You know, having said that, we really, I would say, became a little bit more nervous about credit during the second half of 2019 and what drove that was that we became more nervous about the US economy.  We obviously didn’t foresee a pandemic, but we did start seeing some cracks in the economy, which made us a little bit nervous.  And, on top of that, we really did not feel that we were getting paid for the risk across credit given how tight spreads were.

    So, as a result of that, we actually did de-risk somewhat really across our credit portfolios.  We reduced some of our BBB risk, as well as some of our below investment grade risk to just better position the portfolio along our views on the economy.  I would say that, you know, our portfolio has performed pretty well so far and, you know, we’ve really been spending our time thinking about the risks that are in the market and really working with our managers to, you know, stress our portfolio and make sure that we really have a good feel, you know, for where the problems might be in our portfolio and make sure that we’re managing those risks appropriately.

    Mark McCombe:  Well, Mads, I'd love to hear your perspective on that same point from a European perspective.

    Mads Skaaning:  Yeah, sure.  Yes.  Thank you for having me here.  I would generally say that we came into the crisis sort of neutral.  PKA over the past years, we have had discussion about sort of some of the frothiness that may have been building up in particular in public markets.  I wouldn’t say that we foresaw what could happen with the pandemic. 

    So, we came into the – to sort of that crisis period sort of neutrally weighted.  And I think it’s probably important to say that the way that we construct our portfolios is with a long-term view and our portfolios consists of both public and private markets.  And it’s clear that the private markets are clearly very difficult to trade in.  The public ones may be easier, at least in some areas of the market.  And I would comment that, you know, our portfolios, when I talk about public, I have to also include leveraged loans.  And I think that is, you know, an area where we have another – there was loans, but the public side an area where investment grade exposures has been zero on the public side for long actually.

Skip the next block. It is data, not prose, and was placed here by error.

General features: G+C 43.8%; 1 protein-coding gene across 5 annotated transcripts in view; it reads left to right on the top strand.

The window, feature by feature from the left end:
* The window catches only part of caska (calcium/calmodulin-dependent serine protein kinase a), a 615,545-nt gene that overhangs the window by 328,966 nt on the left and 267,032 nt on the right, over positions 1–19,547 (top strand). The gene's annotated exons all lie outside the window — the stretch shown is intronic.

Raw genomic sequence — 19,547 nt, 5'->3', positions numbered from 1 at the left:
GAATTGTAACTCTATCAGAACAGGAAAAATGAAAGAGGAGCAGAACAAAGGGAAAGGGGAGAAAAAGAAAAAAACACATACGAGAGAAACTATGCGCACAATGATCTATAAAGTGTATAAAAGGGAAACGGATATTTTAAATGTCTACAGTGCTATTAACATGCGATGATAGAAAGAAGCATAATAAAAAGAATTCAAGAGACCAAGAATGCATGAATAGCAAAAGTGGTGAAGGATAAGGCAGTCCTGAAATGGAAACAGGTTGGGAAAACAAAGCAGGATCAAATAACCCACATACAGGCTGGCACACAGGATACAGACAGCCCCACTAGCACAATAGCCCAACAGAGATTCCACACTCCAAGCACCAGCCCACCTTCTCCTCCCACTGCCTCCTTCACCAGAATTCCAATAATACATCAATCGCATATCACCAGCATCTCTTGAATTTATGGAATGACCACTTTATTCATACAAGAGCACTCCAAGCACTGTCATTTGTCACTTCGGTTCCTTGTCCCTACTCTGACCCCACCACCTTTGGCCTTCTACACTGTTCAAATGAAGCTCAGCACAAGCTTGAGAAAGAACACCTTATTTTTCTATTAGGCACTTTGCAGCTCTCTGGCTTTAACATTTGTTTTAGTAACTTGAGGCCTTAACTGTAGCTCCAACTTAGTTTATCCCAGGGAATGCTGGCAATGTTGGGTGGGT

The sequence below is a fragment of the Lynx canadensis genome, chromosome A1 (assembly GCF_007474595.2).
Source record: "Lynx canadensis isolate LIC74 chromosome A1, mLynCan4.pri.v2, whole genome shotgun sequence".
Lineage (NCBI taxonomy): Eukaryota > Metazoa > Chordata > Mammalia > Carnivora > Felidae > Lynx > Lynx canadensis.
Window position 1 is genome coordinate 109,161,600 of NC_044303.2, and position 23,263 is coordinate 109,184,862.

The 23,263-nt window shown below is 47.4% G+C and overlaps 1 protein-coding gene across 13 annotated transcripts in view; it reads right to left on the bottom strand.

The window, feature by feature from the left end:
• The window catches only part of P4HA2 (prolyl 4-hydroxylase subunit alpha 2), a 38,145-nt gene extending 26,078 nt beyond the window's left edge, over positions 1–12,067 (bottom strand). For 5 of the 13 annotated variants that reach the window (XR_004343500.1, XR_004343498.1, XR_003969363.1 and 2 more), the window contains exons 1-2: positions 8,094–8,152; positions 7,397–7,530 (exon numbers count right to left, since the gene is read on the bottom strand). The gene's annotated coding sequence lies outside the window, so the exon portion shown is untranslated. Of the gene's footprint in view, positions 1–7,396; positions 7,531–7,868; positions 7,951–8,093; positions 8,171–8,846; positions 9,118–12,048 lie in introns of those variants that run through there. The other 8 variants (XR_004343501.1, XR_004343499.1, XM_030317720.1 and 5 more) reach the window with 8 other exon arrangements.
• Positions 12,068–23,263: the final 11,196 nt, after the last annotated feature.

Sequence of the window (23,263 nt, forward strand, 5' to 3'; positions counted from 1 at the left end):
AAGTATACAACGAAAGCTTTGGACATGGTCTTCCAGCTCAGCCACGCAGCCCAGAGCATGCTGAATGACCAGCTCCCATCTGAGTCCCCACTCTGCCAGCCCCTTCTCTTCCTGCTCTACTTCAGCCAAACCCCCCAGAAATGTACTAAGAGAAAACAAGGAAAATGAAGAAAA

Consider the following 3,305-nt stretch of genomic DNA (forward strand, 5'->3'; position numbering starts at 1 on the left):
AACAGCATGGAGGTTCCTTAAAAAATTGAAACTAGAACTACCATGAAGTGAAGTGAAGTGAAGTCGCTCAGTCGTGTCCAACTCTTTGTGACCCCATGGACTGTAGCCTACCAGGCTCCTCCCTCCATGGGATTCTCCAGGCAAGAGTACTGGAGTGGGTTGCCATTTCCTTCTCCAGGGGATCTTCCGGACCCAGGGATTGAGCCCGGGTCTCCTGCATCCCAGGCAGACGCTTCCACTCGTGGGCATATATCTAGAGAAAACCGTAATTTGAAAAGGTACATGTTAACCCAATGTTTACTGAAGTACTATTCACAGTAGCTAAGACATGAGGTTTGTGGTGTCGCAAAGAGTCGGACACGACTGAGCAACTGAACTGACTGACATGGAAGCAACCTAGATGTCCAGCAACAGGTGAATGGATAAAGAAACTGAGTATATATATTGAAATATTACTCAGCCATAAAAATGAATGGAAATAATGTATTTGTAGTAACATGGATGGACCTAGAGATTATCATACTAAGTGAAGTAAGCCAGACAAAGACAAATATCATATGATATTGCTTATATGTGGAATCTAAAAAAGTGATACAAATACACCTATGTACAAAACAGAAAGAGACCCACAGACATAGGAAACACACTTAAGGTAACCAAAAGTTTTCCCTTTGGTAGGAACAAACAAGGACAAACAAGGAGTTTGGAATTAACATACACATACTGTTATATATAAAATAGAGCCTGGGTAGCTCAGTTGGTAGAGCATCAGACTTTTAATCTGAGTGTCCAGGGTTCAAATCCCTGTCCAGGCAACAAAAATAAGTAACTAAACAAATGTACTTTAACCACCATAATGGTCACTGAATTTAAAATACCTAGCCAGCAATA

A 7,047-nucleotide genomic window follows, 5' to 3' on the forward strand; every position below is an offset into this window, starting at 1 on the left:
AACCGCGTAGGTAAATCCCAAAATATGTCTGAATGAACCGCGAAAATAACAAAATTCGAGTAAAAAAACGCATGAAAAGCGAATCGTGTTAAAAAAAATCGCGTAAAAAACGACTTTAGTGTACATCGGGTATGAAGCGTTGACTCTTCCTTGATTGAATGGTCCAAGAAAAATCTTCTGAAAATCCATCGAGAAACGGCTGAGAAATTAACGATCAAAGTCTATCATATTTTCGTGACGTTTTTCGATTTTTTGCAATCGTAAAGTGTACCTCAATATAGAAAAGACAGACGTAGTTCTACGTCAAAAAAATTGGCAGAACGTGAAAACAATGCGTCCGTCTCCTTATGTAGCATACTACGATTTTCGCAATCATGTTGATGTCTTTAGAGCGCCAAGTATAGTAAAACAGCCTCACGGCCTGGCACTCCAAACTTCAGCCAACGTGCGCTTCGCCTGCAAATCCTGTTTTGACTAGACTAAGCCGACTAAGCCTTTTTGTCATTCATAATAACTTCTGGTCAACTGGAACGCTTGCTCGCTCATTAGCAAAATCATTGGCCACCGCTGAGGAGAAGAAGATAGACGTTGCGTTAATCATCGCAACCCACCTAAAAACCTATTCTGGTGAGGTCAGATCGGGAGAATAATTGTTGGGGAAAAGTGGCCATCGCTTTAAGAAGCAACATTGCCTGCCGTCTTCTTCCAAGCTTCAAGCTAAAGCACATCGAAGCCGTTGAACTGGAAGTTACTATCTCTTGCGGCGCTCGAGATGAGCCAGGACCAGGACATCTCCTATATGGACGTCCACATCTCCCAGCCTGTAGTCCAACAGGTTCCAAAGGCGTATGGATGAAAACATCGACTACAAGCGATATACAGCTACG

On the high yield side, we have these neutral allocations.  I will say that that is, you know, based on our approach that the yield that were available in those asset classes were decent.  You know, being a European investor where we have had sub-zero interest rates for a very long time, it has been hard to find areas where there was actually a yield to be had.  So, we had, you know, had some good exposures I would say going into the crisis. 

    Mark McCombe:  Tod, if I can turn to you, just maybe a slight variance on that question.  There was a lot of questions around liquidity and yield and able to generate the returns and so forth.  So, similar question but just through the lens of an insurer.  How did you go into this crisis?

    Tod Nasser:  Well, at Pacific Life we consider ourselves a credit shop.  We think BBB corporate credit is, you know, risk versus return versus capital versus expense is just the best relative deal in the market.  So, for the last 15-20 years that’s been our bet.  So, if you look at our portfolio, we don’t have a lot of treasuries, we don’t have a lot of high yield.  We’re sort of pushing toward that BBB segment and we always like to stress test ourselves and sort of see what kind of losses, downgrades, deterioration we could see, and I think we like the sectors we’re in.

    And so, we’re – we were probably more aggressive going in.  As we got to the end of 2019, you know, Treasury rates were low, spreads were tight.  It was probably you could see a time that there was going to be a lot of pressure to move out on the credit curve, start looking at sketchier names.  But we never really got there.  So, by the time, you know, January hit we were probably where we wanted to be.  And then, you know, we all had to do a refresh come the middle of March.